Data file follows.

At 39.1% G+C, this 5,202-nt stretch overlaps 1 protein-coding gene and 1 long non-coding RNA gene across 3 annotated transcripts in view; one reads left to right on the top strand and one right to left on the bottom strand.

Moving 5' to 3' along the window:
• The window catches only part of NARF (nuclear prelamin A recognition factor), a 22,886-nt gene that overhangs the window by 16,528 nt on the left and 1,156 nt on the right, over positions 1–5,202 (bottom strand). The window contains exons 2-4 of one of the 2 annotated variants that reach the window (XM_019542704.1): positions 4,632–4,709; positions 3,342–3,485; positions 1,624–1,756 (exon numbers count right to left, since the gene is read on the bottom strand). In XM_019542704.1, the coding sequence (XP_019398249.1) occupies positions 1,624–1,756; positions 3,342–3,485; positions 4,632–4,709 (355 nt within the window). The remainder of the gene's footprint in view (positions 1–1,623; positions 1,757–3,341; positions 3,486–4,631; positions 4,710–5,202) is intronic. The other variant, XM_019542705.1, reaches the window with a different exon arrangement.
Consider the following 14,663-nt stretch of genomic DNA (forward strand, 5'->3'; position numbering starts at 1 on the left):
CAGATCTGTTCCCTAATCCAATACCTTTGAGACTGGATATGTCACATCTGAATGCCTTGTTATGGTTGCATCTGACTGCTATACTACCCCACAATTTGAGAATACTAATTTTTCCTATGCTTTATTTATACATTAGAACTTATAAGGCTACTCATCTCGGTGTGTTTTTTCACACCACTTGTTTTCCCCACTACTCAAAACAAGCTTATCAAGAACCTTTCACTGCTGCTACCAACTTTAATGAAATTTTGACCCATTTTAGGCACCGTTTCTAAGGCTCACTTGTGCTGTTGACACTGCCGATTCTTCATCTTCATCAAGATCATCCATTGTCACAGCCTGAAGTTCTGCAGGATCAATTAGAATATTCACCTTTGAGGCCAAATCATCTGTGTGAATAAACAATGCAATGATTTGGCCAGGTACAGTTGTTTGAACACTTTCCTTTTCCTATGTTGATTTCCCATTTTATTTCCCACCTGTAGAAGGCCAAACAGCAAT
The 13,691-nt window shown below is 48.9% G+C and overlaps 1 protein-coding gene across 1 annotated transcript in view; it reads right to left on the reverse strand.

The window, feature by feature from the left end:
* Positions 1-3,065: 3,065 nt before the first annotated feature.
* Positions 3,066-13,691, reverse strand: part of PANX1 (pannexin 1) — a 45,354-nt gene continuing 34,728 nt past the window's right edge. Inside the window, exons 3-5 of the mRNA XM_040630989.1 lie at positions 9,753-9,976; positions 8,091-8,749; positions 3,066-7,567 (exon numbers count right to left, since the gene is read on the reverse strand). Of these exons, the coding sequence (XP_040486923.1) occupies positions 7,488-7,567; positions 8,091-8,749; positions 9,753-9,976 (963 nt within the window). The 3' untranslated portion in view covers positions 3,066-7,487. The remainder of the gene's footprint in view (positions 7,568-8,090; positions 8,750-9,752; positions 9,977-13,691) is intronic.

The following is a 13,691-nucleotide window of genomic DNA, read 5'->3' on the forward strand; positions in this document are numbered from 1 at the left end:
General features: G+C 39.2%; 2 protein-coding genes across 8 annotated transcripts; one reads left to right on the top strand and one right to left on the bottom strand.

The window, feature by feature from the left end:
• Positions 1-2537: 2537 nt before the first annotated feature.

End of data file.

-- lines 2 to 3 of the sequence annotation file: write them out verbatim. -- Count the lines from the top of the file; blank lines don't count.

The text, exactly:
Moving 5' to 3' along the window:
• The window catches only part of NARF (nuclear prelamin A recognition factor), a 22,886-nt gene that overhangs the window by 16,528 nt on the left and 1,156 nt on the right, over positions 1–5,202 (bottom strand). The window contains exons 2-4 of one of the 2 annotated variants that reach the window (XM_019542704.1): positions 4,632–4,709; positions 3,342–3,485; positions 1,624–1,756 (exon numbers count right to left, since the gene is read on the bottom strand). In XM_019542704.1, the coding sequence (XP_019398249.1) occupies positions 1,624–1,756; positions 3,342–3,485; positions 4,632–4,709 (355 nt within the window). The remainder of the gene's footprint in view (positions 1–1,623; positions 1,757–3,341; positions 3,486–4,631; positions 4,710–5,202) is intronic. The other variant, XM_019542705.1, reaches the window with a different exon arrangement.